Standing, the rich man repeated, "Where did you get this wood?"
"I'll be glad to tell you, just come in and sit down," the Chassid told him.
The rich man's eyes darted to the Chassid, the sukka, the door, and back to the Chassid. Frowning, he sat in the half-broken chair across from the Chassid.
The Karliner Chassid said, "Let me tell you a story. Yesterday, I was looking around town for some way to build a Sukka, asking for a spare board here, a spare nail there. Strangest thing, I couldn't find anything. Everyone used up just what they had, there was nothing left over. It got pretty late, maybe 3 am, and I was still walking around town. Now, who do I run into...but the Angel of Death! I said, 'Angel of Death! Shalom Aleichem!'
And he said, 'Aleichem Shalom.'
I said, 'So what brings you to town?'
And he said, 'I just have one more pickup before the holiday comes in.'
I said, 'One more pickup, huh? Mind if I ask who it is?'"
"Now you wouldn't believe," the Karliner Chassid continued, leaning forward, staring right at the rich man, "but he said your name!"
"I said, 'That guy? You came to get that guy? You don't have to bother.'
The Angel of Death said, 'Don't have to bother, huh? Why's that?'
I said, 'You don't have to bother, because that guy is so sad, it's like he's already dead.'
'He's that sad huh?'
'Yup, he's that sad.'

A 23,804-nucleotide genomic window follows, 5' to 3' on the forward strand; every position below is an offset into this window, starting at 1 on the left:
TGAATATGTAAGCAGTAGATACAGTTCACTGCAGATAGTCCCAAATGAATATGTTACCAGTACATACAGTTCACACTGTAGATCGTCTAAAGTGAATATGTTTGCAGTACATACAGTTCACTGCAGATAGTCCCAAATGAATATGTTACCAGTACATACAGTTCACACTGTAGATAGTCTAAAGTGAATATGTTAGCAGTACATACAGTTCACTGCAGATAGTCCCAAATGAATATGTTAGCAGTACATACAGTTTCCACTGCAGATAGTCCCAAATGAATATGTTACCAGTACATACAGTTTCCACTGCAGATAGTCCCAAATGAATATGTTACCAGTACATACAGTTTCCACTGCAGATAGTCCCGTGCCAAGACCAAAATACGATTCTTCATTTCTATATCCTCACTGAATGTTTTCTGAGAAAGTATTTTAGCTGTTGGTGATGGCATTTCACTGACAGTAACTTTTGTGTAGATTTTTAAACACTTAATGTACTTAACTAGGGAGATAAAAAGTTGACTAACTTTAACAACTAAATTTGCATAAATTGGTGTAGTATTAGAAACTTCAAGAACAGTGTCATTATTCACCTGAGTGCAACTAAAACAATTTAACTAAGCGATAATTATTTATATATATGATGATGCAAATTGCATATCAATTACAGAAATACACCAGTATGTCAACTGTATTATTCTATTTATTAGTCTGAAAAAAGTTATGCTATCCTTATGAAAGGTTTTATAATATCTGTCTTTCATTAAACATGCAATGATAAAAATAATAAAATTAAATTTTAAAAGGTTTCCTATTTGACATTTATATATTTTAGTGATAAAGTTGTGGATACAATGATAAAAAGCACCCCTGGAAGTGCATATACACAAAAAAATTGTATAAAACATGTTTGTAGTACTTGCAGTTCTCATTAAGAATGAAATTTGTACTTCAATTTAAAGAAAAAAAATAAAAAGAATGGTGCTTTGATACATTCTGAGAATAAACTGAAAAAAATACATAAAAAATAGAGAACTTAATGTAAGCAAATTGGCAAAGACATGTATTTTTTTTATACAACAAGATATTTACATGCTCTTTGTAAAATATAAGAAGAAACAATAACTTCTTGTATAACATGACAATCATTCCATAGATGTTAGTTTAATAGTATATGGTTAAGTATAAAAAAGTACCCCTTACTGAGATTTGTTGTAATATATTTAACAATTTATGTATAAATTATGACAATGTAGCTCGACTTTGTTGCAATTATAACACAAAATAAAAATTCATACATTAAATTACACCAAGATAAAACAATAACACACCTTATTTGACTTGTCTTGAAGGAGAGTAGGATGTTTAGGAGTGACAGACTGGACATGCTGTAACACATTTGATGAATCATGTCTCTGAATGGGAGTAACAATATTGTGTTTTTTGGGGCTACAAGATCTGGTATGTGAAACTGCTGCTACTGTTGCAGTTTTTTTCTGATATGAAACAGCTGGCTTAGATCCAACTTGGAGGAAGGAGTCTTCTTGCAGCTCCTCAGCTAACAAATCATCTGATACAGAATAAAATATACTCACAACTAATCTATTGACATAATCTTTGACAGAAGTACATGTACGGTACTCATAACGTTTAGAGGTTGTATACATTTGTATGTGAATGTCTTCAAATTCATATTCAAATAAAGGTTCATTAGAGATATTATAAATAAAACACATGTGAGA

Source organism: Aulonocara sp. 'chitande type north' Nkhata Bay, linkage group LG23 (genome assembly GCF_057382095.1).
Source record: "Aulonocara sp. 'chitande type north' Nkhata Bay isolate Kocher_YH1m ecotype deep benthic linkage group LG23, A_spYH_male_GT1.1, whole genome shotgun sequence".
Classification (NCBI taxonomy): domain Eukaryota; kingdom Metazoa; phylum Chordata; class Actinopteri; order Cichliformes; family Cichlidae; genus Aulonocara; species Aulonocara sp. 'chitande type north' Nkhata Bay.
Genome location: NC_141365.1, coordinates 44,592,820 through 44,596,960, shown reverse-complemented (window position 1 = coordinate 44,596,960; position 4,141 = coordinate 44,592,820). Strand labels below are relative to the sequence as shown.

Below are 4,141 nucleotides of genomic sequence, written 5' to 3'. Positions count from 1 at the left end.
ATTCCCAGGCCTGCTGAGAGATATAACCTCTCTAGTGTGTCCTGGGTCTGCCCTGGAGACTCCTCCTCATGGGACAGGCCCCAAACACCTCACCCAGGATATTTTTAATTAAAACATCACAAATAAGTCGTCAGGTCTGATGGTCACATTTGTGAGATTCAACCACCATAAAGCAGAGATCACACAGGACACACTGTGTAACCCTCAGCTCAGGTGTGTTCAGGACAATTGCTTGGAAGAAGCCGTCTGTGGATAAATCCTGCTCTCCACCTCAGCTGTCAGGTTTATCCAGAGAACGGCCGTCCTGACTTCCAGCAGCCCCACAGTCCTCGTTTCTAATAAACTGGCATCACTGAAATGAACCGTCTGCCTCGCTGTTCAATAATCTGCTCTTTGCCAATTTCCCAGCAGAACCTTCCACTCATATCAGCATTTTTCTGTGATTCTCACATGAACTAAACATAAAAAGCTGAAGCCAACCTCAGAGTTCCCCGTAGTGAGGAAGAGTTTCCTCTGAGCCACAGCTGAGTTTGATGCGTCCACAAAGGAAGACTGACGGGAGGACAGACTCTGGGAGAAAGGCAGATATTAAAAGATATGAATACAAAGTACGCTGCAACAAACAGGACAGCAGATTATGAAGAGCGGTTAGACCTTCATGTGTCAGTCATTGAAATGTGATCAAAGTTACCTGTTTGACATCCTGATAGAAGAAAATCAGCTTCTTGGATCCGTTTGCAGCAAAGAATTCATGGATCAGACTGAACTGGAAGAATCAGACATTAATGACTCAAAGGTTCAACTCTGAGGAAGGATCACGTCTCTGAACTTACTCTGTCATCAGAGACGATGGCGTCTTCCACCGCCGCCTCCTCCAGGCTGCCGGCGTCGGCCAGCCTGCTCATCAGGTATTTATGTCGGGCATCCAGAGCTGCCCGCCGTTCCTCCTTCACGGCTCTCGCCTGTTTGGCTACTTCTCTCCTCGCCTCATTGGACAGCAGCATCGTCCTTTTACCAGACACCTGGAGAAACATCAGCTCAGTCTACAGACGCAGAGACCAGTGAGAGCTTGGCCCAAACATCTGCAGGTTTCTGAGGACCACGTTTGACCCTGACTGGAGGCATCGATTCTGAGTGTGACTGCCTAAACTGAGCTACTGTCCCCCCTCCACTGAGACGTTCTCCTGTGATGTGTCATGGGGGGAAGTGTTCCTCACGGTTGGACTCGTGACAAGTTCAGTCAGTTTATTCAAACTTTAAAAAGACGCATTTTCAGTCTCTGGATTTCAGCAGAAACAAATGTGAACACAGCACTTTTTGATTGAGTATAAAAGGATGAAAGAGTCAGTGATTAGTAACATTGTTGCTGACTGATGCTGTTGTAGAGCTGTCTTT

'Well, if he's that sad, I guess I don't have to bother. Thanks for saving me the work!'"
"Now as the Angel of Death was about to leave, I asked him for a little favor. I said, 'Listen, I helped you out, maybe you can help me out?'
And he said, 'Sure, what can I do for you?'
I said, 'I really need a Sukka for the holiday.'
He paused, and than said, 'You know, I'm not scheduled to be back here until after the festival. In the burial society, they have the wooden stakes they put in a new grave before [or instead] they put up the headstone, the wooden stakes that say 'Here lies' at the top. I'm not planning to be back here, so you can use those to build your sukka.'"
"And that's exactly what I did," the Chassid said. "In fact, if you look up there, you can see that on each board, it says 'Here lies.'"
And with that, the Karliner Chassid burst into a joyous song.
But… the Chassid's words pierced the rich man's heart like arrows. He began to cry from the depths of his heart. Finally, he asked the Chassid, "What can I do? I cannot remove the sadness from my heart. Tell me, I have everything, but no joy. And you, who have nothing - from where do you get all this joy?"
The Chassid responded: "If you want to be joyous, you must go to the holy Karliner Rebbe. There you can learn what true simcha really is."
The rich man went to Karlin, and although he had been full of anger and sadness, became one of the greatest Karliner Chassidim. He just needed someone to ignite his spark.
Reb Shlomo notes that he heard that there were even several letters of correspondence between the Karliner Rebbe and this man.
Chag Sameach to all!